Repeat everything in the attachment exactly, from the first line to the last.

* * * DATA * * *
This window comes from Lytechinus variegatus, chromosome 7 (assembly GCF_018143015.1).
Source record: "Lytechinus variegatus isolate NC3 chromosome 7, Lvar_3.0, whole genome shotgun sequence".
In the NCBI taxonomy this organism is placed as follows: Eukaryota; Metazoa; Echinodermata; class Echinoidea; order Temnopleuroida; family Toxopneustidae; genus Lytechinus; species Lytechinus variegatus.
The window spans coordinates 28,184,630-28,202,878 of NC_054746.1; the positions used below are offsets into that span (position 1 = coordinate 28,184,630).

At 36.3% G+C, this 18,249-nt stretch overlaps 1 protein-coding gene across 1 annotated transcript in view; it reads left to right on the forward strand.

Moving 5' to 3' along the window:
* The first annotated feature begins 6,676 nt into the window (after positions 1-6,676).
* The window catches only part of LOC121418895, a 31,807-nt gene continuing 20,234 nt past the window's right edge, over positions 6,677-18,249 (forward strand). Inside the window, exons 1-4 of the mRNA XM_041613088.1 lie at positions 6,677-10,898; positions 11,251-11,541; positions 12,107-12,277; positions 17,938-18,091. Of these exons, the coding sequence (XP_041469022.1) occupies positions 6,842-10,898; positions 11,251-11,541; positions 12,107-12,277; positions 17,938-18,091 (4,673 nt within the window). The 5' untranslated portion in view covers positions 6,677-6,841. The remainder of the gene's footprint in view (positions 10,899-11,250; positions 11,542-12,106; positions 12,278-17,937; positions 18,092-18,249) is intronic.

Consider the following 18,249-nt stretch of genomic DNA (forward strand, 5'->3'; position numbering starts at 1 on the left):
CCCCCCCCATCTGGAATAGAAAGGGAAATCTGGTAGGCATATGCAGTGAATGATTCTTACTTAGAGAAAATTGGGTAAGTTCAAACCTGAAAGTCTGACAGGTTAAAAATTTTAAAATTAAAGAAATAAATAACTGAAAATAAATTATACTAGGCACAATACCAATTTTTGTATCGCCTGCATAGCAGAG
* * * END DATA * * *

This window comes from Lytechinus variegatus, chromosome 7 (assembly GCF_018143015.1).
Source record: "Lytechinus variegatus isolate NC3 chromosome 7, Lvar_3.0, whole genome shotgun sequence".
In the NCBI taxonomy this organism is placed as follows: Eukaryota; Metazoa; Echinodermata; class Echinoidea; order Temnopleuroida; family Toxopneustidae; genus Lytechinus; species Lytechinus variegatus.
The window spans coordinates 28,184,630-28,202,878 of NC_054746.1; the positions used below are offsets into that span (position 1 = coordinate 28,184,630).

At 36.3% G+C, this 18,249-nt stretch overlaps 1 protein-coding gene across 1 annotated transcript in view; it reads left to right on the forward strand.

Moving 5' to 3' along the window:
* The first annotated feature begins 6,676 nt into the window (after positions 1-6,676).
* The window catches only part of LOC121418895, a 31,807-nt gene continuing 20,234 nt past the window's right edge, over positions 6,677-18,249 (forward strand). Inside the window, exons 1-4 of the mRNA XM_041613088.1 lie at positions 6,677-10,898; positions 11,251-11,541; positions 12,107-12,277; positions 17,938-18,091. Of these exons, the coding sequence (XP_041469022.1) occupies positions 6,842-10,898; positions 11,251-11,541; positions 12,107-12,277; positions 17,938-18,091 (4,673 nt within the window). The 5' untranslated portion in view covers positions 6,677-6,841. The remainder of the gene's footprint in view (positions 10,899-11,250; positions 11,542-12,106; positions 12,278-17,937; positions 18,092-18,249) is intronic.

Consider the following 18,249-nt stretch of genomic DNA (forward strand, 5'->3'; position numbering starts at 1 on the left):
CCCCCCCCATCTGGAATAGAAAGGGAAATCTGGTAGGCATATGCAGTGAATGATTCTTACTTAGAGAAAATTGGGTAAGTTCAAACCTGAAAGTCTGACAGGTTAAAAATTTTAAAATTAAAGAAATAAATAACTGAAAATAAATTATACTAGGCACAATACCAATTTTTGTATCGCCTGCATAGCAGAG